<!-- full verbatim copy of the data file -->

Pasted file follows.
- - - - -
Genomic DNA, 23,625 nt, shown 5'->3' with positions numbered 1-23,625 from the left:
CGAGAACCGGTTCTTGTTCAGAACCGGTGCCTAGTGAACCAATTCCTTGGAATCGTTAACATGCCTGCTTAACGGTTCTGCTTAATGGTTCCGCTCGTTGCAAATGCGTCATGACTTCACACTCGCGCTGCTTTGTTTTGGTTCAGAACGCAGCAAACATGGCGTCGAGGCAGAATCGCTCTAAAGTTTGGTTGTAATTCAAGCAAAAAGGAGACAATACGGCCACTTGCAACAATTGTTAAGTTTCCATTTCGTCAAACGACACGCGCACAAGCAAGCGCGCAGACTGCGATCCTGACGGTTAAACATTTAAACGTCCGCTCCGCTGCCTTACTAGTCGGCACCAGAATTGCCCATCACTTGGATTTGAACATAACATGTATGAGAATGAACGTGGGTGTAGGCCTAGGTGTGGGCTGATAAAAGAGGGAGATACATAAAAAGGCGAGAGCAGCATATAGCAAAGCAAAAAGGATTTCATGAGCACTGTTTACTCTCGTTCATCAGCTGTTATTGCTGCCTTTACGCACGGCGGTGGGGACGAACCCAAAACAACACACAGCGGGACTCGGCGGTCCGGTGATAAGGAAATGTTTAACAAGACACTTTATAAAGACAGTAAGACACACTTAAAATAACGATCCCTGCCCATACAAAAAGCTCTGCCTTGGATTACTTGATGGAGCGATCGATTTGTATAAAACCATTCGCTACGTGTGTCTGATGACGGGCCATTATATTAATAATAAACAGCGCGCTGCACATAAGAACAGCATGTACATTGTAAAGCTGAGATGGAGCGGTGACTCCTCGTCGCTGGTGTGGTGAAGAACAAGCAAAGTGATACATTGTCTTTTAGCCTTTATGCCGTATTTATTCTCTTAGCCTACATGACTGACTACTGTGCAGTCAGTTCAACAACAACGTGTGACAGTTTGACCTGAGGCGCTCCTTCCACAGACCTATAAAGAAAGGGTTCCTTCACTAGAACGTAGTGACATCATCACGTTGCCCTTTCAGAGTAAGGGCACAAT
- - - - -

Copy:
Genomic DNA, 23,625 nt, shown 5'->3' with positions numbered 1-23,625 from the left:
CGAGAACCGGTTCTTGTTCAGAACCGGTGCCTAGTGAACCAATTCCTTGGAATCGTTAACATGCCTGCTTAACGGTTCTGCTTAATGGTTCCGCTCGTTGCAAATGCGTCATGACTTCACACTCGCGCTGCTTTGTTTTGGTTCAGAACGCAGCAAACATGGCGTCGAGGCAGAATCGCTCTAAAGTTTGGTTGTAATTCAAGCAAAAAGGAGACAATACGGCCACTTGCAACAATTGTTAAGTTTCCATTTCGTCAAACGACACGCGCACAAGCAAGCGCGCAGACTGCGATCCTGACGGTTAAACATTTAAACGTCCGCTCCGCTGCCTTACTAGTCGGCACCAGAATTGCCCATCACTTGGATTTGAACATAACATGTATGAGAATGAACGTGGGTGTAGGCCTAGGTGTGGGCTGATAAAAGAGGGAGATACATAAAAAGGCGAGAGCAGCATATAGCAAAGCAAAAAGGATTTCATGAGCACTGTTTACTCTCGTTCATCAGCTGTTATTGCTGCCTTTACGCACGGCGGTGGGGACGAACCCAAAACAACACACAGCGGGACTCGGCGGTCCGGTGATAAGGAAATGTTTAACAAGACACTTTATAAAGACAGTAAGACACACTTAAAATAACGATCCCTGCCCATACAAAAAGCTCTGCCTTGGATTACTTGATGGAGCGATCGATTTGTATAAAACCATTCGCTACGTGTGTCTGATGACGGGCCATTATATTAATAATAAACAGCGCGCTGCACATAAGAACAGCATGTACATTGTAAAGCTGAGATGGAGCGGTGACTCCTCGTCGCTGGTGTGGTGAAGAACAAGCAAAGTGATACATTGTCTTTTAGCCTTTATGCCGTATTTATTCTCTTAGCCTACATGACTGACTACTGTGCAGTCAGTTCAACAACAACGTGTGACAGTTTGACCTGAGGCGCTCCTTCCACAGACCTATAAAGAAAGGGTTCCTTCACTAGAACGTAGTGACATCATCACGTTGCCCTTTCAGAGTAAGGGCACAAT